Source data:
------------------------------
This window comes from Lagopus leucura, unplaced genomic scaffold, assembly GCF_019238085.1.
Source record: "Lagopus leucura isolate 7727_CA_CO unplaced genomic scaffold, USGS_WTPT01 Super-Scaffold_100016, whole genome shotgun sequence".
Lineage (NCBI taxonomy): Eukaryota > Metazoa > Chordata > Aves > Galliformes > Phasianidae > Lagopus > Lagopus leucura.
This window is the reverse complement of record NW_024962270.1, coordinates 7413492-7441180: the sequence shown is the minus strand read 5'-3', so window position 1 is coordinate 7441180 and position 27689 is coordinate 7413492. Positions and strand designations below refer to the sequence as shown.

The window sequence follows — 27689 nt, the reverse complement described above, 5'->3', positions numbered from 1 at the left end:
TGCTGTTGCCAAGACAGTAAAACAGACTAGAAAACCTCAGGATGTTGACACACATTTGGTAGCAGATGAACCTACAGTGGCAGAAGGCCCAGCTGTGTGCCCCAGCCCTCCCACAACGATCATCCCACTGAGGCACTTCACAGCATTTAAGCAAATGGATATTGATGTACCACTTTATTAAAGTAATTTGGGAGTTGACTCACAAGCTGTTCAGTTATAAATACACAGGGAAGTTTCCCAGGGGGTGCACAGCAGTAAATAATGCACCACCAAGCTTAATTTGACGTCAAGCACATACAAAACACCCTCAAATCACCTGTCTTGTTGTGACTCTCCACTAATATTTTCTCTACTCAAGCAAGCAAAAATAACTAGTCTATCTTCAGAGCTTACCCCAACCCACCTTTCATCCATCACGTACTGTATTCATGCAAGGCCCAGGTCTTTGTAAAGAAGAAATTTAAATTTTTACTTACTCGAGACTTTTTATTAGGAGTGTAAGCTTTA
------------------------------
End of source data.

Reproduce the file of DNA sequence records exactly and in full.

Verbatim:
This window comes from Lagopus leucura, unplaced genomic scaffold, assembly GCF_019238085.1.
Source record: "Lagopus leucura isolate 7727_CA_CO unplaced genomic scaffold, USGS_WTPT01 Super-Scaffold_100016, whole genome shotgun sequence".
Lineage (NCBI taxonomy): Eukaryota > Metazoa > Chordata > Aves > Galliformes > Phasianidae > Lagopus > Lagopus leucura.
This window is the reverse complement of record NW_024962270.1, coordinates 7413492-7441180: the sequence shown is the minus strand read 5'-3', so window position 1 is coordinate 7441180 and position 27689 is coordinate 7413492. Positions and strand designations below refer to the sequence as shown.

The window sequence follows — 27689 nt, the reverse complement described above, 5'->3', positions numbered from 1 at the left end:
TGCTGTTGCCAAGACAGTAAAACAGACTAGAAAACCTCAGGATGTTGACACACATTTGGTAGCAGATGAACCTACAGTGGCAGAAGGCCCAGCTGTGTGCCCCAGCCCTCCCACAACGATCATCCCACTGAGGCACTTCACAGCATTTAAGCAAATGGATATTGATGTACCACTTTATTAAAGTAATTTGGGAGTTGACTCACAAGCTGTTCAGTTATAAATACACAGGGAAGTTTCCCAGGGGGTGCACAGCAGTAAATAATGCACCACCAAGCTTAATTTGACGTCAAGCACATACAAAACACCCTCAAATCACCTGTCTTGTTGTGACTCTCCACTAATATTTTCTCTACTCAAGCAAGCAAAAATAACTAGTCTATCTTCAGAGCTTACCCCAACCCACCTTTCATCCATCACGTACTGTATTCATGCAAGGCCCAGGTCTTTGTAAAGAAGAAATTTAAATTTTTACTTACTCGAGACTTTTTATTAGGAGTGTAAGCTTTA